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Ideas To Deals 8 27

Ideas To Deals 8 27



How to prepare to seek and pitch investors from Ideas to Deals Live, 8-27-09

How to prepare to seek and pitch investors from Ideas to Deals Live, 8-27-09



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    Ideas To Deals 8 27 Ideas To Deals 8 27 Presentation Transcript

    • Ideas to Deals Building an Investment Ready Business
      • “ In preparing for battle I have always found that plans are useless, but planning is indispensable.”
      • - Dwight D. Eisenhower
      • Build A Business
      • Make Meaning
      • Make a difference
      • Make Value
      • If you succeed in building a business, either funding sources will be fighting to give you money or you won’t need their money.
      • Key to Writing an Operating Plan
        • Do it for you.
        • Keep it simple.
        • Keep it real.
        • Internalize it.
        • Work it.
      • The key to funding is knowing your business and being honest about what you have.
      • Can you answer this:
      • What do you do?
      • OK…
      • Can you put it in a box and sell it?
      • What kind of Business Do
      • You Have?
      • Scaleable, Exponential Growth, Defined Exit?
      • Heavy Service Component, Slow/high Growth, No Exit?
      • Who is out there to buy our Product?
      • How do we get them to buy our product?
        • What is it all Worth?
          • Valuation
          • Valuation of early-stage companies is a little short of random.
          • Valuation is negotiated, there are no hard numbers especially for early-stage companies.
          • Provide a good projection of future value at a potential, future liquidity date and discount back.
          • Know comparables…What other companies, similar to yours, have generated what multiples of sales at liquidity.
          • Build value as you build the company ~ Focus on “Value Inflection Points”.
          • Focus on dollars not percentage
            • 10% of a $20 million company is worth more than 100% of a $1 million company.
          • Key Valuation Issues
          • Know what investors look for and expect.
          • Make sure you and the investors are on the same page. Good investors will want you to have a fair percentage of the company.
          • Know why these things are important to investors.
          • Understand the factors that influence value
          • Anticipate investor questions.
          • Look at competitive deals.
          • Learn from the process ~ Listen well
          • Suggestions for CEO’s
      • Pre Investment
      • Unit Holders Issued Valuation Pre-investment Post-investment
      • John Doe 500k $500k 25% 19%
      • Bill Smith 400k $400k 20% 15%
      • Jane Brown 800k $800k 40% 31%
      • ESO Pool 300k $300k 15% 15%
      • Note…ESO does not dilute
      • Total Issued $2 mil $2 mil 100% 80%
      • Post Investment
      • Investors 500k $500k 0% 20%
      • Total Issued $2.5 mil $2.5 mil 25% 100%
          • Cap Table Example
      • Pre Investment
      • Unit Holders Issued Valuation Pre-investment Post-investment
      • John Doe 481,250 $240,625 19% 11.5%
      • Bill Smith 381,250 $190,625 15% 9.5%
      • Jane Brown 781,520 $390,625 31% 19%
      • ESO Pool 375,000 $187,500 15% 15%
      • Investors 481,250 $240,625 20% 11.5%
      • Total Issued $2.5 mil $1,250,000 100% 62.5%
      • Post Investment
      • Investors Rd 2 1,500,000 $1,250,000 0% 37.5%
      • Total Issued $4 mil $2.5 mil 100%
      • $750,000 raised at $.50 per share; decrease in valuation of 50%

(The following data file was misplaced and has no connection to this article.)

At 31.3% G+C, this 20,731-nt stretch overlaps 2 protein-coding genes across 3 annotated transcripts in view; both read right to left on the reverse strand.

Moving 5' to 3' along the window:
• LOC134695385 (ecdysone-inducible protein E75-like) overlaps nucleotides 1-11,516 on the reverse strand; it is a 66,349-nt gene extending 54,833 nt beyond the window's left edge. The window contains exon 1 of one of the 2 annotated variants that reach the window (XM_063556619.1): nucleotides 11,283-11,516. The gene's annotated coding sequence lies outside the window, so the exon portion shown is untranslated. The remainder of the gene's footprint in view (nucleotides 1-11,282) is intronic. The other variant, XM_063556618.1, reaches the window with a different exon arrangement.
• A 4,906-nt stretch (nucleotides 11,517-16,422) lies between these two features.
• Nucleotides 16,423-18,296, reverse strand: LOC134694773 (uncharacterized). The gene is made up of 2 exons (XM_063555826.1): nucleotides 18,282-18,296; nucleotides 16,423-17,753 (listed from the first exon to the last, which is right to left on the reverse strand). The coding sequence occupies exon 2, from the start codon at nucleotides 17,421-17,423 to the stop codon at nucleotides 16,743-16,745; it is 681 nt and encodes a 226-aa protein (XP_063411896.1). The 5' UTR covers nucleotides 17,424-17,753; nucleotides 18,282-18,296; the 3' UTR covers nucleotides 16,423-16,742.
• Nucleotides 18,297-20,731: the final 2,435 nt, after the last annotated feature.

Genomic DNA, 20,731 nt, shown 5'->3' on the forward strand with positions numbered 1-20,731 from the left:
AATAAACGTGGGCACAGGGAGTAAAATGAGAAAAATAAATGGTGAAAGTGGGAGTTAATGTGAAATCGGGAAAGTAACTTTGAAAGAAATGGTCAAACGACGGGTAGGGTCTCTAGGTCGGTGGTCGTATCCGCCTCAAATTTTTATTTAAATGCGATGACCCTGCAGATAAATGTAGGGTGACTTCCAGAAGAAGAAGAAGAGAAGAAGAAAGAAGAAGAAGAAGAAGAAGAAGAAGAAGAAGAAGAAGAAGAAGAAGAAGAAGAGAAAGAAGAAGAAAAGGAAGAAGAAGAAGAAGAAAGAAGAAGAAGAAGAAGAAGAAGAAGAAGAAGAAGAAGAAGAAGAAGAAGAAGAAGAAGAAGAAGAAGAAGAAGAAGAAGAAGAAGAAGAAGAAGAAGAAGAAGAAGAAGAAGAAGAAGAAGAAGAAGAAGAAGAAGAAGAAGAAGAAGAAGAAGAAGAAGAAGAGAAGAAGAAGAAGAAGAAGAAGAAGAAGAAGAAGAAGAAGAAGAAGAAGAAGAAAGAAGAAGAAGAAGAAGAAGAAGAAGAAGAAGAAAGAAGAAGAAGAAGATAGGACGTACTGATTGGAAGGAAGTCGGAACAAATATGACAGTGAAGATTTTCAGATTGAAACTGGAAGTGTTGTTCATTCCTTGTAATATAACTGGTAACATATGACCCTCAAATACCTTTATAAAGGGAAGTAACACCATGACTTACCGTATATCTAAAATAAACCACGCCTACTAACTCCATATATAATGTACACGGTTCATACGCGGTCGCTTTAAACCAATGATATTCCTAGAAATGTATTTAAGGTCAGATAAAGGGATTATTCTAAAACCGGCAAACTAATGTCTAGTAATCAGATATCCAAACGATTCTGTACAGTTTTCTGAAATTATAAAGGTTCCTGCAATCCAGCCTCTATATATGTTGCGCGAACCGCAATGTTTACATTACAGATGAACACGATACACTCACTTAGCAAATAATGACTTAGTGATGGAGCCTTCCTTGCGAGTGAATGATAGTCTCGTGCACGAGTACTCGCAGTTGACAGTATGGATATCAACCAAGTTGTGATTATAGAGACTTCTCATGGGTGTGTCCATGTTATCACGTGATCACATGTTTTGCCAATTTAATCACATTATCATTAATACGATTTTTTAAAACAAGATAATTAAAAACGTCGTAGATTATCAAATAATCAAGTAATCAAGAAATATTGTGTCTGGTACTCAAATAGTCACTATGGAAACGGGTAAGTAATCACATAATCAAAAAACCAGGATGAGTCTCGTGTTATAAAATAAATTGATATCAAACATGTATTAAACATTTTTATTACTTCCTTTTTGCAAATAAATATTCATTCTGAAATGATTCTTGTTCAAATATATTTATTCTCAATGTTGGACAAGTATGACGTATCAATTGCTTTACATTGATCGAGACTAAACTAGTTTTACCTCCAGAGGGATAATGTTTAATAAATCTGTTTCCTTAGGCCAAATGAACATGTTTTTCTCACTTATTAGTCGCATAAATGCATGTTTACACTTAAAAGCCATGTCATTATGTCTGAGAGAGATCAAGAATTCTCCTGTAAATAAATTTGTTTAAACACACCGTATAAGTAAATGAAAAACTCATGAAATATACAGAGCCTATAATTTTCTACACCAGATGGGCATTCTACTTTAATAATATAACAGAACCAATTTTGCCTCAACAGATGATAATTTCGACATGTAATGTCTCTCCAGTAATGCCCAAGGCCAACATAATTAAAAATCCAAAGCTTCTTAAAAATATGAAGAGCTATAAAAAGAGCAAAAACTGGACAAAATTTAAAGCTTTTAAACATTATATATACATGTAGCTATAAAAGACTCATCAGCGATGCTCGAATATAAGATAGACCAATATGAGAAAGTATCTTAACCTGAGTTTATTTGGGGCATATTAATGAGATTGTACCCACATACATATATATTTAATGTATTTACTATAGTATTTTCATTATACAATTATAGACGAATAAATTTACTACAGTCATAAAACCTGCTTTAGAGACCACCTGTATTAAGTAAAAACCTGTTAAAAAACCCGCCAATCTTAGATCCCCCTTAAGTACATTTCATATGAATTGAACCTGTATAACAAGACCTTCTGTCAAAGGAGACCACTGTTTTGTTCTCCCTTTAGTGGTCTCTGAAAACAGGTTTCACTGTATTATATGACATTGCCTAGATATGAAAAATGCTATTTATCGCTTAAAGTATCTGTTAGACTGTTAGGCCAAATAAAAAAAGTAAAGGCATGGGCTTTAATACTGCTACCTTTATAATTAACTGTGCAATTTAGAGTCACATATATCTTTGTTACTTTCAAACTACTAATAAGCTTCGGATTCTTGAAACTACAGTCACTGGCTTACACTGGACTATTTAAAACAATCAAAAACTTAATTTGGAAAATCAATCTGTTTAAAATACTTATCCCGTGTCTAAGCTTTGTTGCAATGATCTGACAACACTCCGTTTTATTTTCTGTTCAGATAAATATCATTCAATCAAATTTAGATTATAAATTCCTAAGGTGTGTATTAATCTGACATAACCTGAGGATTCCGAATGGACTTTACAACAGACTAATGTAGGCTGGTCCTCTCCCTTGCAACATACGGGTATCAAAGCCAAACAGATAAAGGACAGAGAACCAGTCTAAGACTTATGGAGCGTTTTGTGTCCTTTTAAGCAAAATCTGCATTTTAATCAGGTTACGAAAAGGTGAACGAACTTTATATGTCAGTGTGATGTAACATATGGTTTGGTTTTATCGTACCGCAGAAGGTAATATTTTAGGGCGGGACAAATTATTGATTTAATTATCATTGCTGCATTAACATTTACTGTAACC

• “ Cram Down” Example
      • Friends, Family, Founder
      • Bootstrapping is building the business from internally generated funds.
        • You need to establish a foundation for your business.
        • Build credibility and show that your business has customers and a product that people want to buy.
        • Focus on customers and cash flow.
        • Work hard and be creative in seeking ways to drive revenue while holding expenses down.
          • Angel Investors
        • Angel investors are high net worth
        • individuals who are interested in investing in
        • emerging businesses.
          • Two Types of Angel Investors
          • Professional
          • Strategic
      • Professional Investors
          • The underlying reason that they will invest is return on their investment.
          • They invest in spaces they know.
          • They invest with people they know
          • They invest based on referrals from people they know.
          • Invest based on due diligence.
          • Will require professional terms.
          • Looking for a big payout based on a liquidity event.
      • Strategic Investors
          • More interested in the product than the business.
          • Invest based on gut reaction.
          • May take common stock
          • May not look for a liquidity event.
          • May be the friends in FFF (or referred by FFF)
          • Key points About Investors
          • If you take someone else’s money you have a partner. They will want to have some influence on the company to protect their investment.
          • You will probably have to relinquish some level of control over the company.
          • If you are unwilling to share leadership of the company, investors are not the option for you.
            • Institutional Venture Capital
          • The only reason that they will invest is return on their investment.
          • They only invest in spaces they know.
          • They only invest with people they know
          • They only invest based on referrals from people they know.
          • Invest only based on due diligence.
          • Will only require professional terms.
          • They are only looking for a big payout based on a liquidity event.
      • Seeking Investors
      • Investors invest in people and teams that can execute.
      • “ A” teams with “B” markets will generally beat “B” teams with “A” markets.
      • Investor Business Plan Summary Format
      • Summary should be “concise”
      • Summary should provide a clear description of the problem you solve.
      • How you solve it.
      • Your business model.
      • The underlying magic of your product.
      • Defensibility of your product.
      • Summary should be no more than “ four-pages” .
      • Pitching
        • Question: How can you tell if an entrepreneur is pitching their business?
        • Answer: Their lips are moving.
      • Tips for Pitching
      • Explain what you do in the first minute.